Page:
“Our children are the most susceptible,” he said, adding he has met with people aged 30 and over who developed lung cancer due to childhood exposure.
“No child should be exposed,” he said.
“That behooves us as a society to move forward, regulate and mandate this.”
The interior of B.C. also has a major radon issue, he said, but that province’s government has taken steps to mitigate the problem. The good news, he added, is the problem is easily remedied through minor renovations that are a fraction of the cost as compared with major household expenses like replacing a roof.
“I know some smart TVs that cost more than a radon mitigation device,” he said, adding once installed, the property is set for life.
Even so, a couple of thousand dollars for some budgets can be too much, so there should be government subsidies or grant funds available, he said.
“To my knowledge there are none in Alberta,” he said.
“I would love to see in the future that this, for example, could be an expense to write off on taxes, or health and wellness spending accounts through an employer.”
While the federal government has a role to play in raising awareness, because radon comes from the ground, he said the responsibility ultimately “falls to the provinces to actually come up with their own plan.”
Having originally passed with full bipartisan support, Bill 209 should have been proclaimed by now, and Goodarzi urges the Alberta government not to delay any further.
“I would love to see that plan enacted before end of this year, or at the latest in 2020.”
John Horning, an earth scientist and member of the Canadian Association of Radon Scientists as well as a contractor who installs radon mitigation systems, said, “We’re not trying to sell fear, but just let people know about the potential. It’s preventable.”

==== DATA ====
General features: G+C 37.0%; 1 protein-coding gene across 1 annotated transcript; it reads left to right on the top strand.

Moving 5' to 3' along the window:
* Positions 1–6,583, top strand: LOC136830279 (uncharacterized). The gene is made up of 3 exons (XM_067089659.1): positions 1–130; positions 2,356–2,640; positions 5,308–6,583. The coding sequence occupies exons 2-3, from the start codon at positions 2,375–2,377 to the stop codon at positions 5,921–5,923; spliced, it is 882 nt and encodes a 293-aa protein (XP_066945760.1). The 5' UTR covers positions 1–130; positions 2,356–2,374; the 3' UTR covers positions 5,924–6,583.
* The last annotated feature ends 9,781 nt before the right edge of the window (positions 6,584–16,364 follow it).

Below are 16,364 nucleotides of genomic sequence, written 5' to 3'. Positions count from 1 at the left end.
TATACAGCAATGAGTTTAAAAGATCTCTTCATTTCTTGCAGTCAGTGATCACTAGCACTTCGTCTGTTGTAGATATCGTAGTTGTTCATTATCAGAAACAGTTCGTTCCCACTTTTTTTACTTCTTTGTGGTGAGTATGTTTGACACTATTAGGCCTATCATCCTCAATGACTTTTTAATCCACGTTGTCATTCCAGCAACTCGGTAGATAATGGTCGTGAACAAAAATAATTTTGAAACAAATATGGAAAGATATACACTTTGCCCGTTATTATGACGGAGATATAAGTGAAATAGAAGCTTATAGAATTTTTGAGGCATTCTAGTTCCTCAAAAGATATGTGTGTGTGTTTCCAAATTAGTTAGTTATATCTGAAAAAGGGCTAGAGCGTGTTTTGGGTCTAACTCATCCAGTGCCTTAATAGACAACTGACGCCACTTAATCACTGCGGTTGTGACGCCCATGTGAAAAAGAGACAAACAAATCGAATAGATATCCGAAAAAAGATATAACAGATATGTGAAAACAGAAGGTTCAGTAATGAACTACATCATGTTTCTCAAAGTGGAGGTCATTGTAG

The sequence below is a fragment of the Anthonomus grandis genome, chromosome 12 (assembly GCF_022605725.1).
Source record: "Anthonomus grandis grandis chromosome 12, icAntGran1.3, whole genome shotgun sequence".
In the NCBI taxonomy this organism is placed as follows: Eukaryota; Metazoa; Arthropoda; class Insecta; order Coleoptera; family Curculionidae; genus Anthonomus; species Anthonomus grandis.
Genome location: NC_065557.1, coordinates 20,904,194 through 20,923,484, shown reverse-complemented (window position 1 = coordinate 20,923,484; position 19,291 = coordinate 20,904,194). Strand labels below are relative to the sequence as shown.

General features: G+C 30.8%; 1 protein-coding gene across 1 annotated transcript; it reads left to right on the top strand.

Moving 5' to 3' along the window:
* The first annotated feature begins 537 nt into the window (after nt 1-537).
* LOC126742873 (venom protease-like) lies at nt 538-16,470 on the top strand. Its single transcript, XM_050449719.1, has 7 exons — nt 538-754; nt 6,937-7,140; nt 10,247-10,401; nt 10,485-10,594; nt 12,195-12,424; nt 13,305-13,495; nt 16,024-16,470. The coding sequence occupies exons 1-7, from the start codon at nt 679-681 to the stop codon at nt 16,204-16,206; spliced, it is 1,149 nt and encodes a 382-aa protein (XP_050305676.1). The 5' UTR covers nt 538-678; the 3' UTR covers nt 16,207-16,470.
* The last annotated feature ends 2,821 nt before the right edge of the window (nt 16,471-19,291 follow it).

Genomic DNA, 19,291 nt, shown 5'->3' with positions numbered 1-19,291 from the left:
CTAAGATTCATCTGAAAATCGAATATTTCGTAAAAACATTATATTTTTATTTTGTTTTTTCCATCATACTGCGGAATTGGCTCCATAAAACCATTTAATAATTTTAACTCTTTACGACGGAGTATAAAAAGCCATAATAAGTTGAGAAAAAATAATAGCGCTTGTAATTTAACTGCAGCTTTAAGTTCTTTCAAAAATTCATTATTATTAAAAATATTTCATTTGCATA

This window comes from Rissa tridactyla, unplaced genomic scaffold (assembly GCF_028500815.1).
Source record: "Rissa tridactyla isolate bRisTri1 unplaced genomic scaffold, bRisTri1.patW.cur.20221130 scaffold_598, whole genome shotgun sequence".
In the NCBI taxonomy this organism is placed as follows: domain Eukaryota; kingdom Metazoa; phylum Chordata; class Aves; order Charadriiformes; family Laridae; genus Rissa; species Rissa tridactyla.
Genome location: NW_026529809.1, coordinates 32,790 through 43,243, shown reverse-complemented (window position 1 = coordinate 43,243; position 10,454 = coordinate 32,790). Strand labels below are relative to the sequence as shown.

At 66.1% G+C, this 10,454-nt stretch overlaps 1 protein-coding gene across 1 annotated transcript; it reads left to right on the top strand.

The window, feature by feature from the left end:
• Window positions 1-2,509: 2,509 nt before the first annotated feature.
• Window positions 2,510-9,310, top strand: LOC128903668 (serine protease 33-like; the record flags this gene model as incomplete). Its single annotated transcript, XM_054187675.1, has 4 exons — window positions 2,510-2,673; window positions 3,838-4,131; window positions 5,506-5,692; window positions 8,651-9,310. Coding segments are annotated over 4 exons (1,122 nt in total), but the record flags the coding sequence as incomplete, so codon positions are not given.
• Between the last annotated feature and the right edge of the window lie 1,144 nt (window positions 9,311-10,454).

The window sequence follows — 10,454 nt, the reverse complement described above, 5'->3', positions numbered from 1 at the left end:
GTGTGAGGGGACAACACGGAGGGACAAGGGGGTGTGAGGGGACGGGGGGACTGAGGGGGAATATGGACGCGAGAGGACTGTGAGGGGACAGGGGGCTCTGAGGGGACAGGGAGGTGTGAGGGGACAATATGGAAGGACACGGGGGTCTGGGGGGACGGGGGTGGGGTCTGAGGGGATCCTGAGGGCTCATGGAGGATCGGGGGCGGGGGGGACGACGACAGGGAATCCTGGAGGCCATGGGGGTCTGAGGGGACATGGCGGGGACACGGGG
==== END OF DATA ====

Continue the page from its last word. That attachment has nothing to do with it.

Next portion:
Expressing concerns about the potential for higher levels of radon in Sundre and the surrounding area due to geology, Horning said he hopes to be proven wrong.
“I would happily eat my words,” he said.
However, that will require greater efforts to test properties, he added.
Earl Smith, a homeowner who lives just west of Sundre in the McDougal Flats area, decided in 2017 to test his house after a neighbour’s friend made a test kit available.
“We live on a gravel pit out here,” said Smith.
“We’ve never lived on ground so porous.”
So while Smith said he had always been aware of radon, he had never taken the issue too seriously until then.
The testing, he said, ended up detecting concentrations more than triple Health Canada’s maximum standard.
“We were up in the 700 units,” he said, referring to becquerels.
But after having a mitigation system installed, those levels dropped substantially, he said, adding he makes an effort to occasionally keep an eye on any changes.
“The average readings now are about 45 units,” he said, adding that has alleviated concerns in the back of his mind, especially since their grandchildren sleep in the basement when they visit.
“It’s nice to have one less thing to worry about.”
Since predicting whether a property has a radon problem is impossible, Smith “absolutely recommends” doing a test.
“I don’t know why you wouldn’t.”